Interview: Daniel Menestrina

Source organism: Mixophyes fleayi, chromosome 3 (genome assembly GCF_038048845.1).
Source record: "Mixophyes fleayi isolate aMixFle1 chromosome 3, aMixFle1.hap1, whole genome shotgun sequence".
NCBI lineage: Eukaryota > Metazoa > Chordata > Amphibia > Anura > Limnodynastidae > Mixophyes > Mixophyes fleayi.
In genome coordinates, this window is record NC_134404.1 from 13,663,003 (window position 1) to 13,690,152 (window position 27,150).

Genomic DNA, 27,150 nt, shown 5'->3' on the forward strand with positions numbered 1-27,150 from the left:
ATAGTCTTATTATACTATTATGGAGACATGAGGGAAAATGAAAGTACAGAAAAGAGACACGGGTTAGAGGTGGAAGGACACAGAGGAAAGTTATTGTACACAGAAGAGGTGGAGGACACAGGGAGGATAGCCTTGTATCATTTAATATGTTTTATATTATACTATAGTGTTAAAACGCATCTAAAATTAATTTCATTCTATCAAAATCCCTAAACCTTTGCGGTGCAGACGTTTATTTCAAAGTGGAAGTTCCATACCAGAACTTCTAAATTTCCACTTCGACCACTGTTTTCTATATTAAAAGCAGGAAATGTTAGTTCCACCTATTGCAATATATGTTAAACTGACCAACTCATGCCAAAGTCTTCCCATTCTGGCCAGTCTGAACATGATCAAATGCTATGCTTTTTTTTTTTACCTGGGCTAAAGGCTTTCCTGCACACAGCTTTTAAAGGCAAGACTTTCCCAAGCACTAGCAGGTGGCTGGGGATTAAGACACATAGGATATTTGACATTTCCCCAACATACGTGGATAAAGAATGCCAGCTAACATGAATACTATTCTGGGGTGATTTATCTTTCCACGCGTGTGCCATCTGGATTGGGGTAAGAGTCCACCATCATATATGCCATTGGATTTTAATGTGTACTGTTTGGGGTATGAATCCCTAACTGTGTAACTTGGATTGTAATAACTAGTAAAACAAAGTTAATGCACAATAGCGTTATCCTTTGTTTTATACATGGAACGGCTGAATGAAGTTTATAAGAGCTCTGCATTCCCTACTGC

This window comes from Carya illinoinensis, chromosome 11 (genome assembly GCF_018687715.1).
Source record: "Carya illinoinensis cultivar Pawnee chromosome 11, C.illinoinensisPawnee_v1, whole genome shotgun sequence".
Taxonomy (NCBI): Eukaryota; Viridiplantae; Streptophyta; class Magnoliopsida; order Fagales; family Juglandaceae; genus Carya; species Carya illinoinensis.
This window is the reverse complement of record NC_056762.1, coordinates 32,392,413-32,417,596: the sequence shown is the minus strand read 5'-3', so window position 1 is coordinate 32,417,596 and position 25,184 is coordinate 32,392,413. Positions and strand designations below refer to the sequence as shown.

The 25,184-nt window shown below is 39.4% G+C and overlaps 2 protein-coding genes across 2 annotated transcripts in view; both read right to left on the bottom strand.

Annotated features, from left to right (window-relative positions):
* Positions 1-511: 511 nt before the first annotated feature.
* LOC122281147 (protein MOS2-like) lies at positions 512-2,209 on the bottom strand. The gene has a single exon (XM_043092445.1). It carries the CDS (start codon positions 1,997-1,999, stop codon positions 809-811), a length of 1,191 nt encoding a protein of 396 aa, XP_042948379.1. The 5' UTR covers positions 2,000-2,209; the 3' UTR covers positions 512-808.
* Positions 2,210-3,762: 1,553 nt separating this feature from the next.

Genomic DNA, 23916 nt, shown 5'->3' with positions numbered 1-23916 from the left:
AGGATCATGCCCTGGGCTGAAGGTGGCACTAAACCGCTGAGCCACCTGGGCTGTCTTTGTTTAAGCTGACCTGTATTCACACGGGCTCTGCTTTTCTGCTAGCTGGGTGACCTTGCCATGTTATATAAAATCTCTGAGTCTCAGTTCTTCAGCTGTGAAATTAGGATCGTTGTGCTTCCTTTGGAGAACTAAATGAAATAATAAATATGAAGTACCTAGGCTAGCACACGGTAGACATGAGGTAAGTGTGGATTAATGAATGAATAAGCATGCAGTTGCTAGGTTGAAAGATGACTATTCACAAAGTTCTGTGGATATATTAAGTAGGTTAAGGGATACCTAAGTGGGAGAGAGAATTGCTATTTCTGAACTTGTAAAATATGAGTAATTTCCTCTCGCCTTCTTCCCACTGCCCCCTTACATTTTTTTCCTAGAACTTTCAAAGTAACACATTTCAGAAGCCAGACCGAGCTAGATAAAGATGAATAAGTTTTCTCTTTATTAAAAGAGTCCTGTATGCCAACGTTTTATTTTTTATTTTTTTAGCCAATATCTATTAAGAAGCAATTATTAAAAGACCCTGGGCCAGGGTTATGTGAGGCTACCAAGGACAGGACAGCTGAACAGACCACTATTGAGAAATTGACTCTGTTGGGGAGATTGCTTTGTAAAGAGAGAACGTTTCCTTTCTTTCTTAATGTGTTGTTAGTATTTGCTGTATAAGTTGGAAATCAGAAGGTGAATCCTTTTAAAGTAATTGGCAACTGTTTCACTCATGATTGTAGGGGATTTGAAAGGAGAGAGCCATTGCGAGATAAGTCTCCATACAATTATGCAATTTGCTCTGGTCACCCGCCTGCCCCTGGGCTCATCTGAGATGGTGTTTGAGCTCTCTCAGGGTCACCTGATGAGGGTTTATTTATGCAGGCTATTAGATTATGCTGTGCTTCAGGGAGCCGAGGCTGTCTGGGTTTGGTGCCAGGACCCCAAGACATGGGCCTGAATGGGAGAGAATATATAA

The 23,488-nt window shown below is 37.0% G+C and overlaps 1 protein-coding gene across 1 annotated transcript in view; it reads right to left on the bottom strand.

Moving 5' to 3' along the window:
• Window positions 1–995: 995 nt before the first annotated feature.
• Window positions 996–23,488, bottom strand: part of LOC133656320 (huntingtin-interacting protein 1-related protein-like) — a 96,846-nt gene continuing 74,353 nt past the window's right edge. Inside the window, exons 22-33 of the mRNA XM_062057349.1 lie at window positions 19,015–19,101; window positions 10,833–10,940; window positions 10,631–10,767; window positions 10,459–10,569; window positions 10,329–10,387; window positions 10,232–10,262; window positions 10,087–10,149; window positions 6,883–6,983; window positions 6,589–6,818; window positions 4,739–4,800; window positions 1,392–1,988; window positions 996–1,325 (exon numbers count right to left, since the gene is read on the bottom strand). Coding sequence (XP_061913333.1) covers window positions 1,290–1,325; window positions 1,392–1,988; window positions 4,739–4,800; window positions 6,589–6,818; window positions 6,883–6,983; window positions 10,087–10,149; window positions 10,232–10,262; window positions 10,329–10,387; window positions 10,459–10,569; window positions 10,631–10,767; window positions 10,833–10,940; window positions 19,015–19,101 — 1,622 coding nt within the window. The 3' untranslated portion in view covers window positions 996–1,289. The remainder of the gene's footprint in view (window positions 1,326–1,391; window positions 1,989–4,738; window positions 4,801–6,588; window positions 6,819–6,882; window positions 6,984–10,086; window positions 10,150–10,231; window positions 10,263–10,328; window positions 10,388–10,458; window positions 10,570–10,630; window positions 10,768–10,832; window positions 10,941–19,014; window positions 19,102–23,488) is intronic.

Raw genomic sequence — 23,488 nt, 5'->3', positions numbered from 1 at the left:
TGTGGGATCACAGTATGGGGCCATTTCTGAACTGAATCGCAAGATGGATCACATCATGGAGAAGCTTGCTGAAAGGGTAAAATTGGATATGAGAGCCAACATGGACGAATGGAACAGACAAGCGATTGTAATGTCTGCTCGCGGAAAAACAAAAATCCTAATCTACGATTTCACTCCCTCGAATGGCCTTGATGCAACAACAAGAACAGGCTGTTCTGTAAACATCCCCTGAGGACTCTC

17.01.2016South Tyrolean Daniel Menestrina is a technical delegate at the Hahnenkamm-Races. In his interview he talks about his job and the race on the Streif. Mr. Menestrina, what does your role as technical delegate entail in the scope of the World Cup? A technical delegate must be present at every race to make sure that various disciplines are carried out correctly. Before the World Cup was modernised, the technical delegate would also carry out the race. The problem with this was that there was no standardised working method – when four delegates put forward one rule, there would often be four different opinions. My job is to support FIS-Race Director Hannes Trinkl in an administrative capacity, such as the preparation of start lists. A technical delegate is also always present at a FIS-Race. However, it is important that he is from another country – so, in Austria, no Austrian “TD” is allowed to carry out the race. A sort of jury consisting of four technical delegates will, however, be present at major events. The Streif is not exactly short course. How do you watch the race as a technical delegate and where from? This is usually discussed with the Chief-Race-Director. For the technical disciplines, I will usually be positioned in the finishing area, so that I can get there quickly to announce a disqualification, for example. In speed-races, however, I try to be at the start – the job is a little easier from top to bottom, after all. Are there differences between the disciplines? There is probably more to look out for in the Slalom compared to the Downhill, right? Yes, we receive videos throughout our training and we have to answer questions like: did the racer straddle the gate? How easy it is to answer that question depends a lot on the position of the camera. In the Slalom, on a slope with lots of transitions, you might not be able to tell whether the athlete raced correctly, even with the video. Can the technical delegate influence the setting of the course in any way? Not in the Downhill or Super-G, that’s the FIS-Race Director’s job. Seeing as the Slalom is set by the coaches, we can influence the layout if it gets dangerous. However, we can’t label a course as “too difficult” and change it – only if we have concerns about the racers’ safety. How long have you been a technical delegate? For roughly 16 years. I’m a little unlucky because I get sent to races Germany, Austria and Swizerland a lot seeing as I can get there relatively quickly from Bolzano. Colleagues of mine who live closer to airports have higher chances of being sent to events in Scandinavia or overseas. I have to say, the nice thing about my job is this: You get to witness the racers “grow”. Just as an example, when I first met Marcel Hirscher, he was a long way away from racing in the World Cup.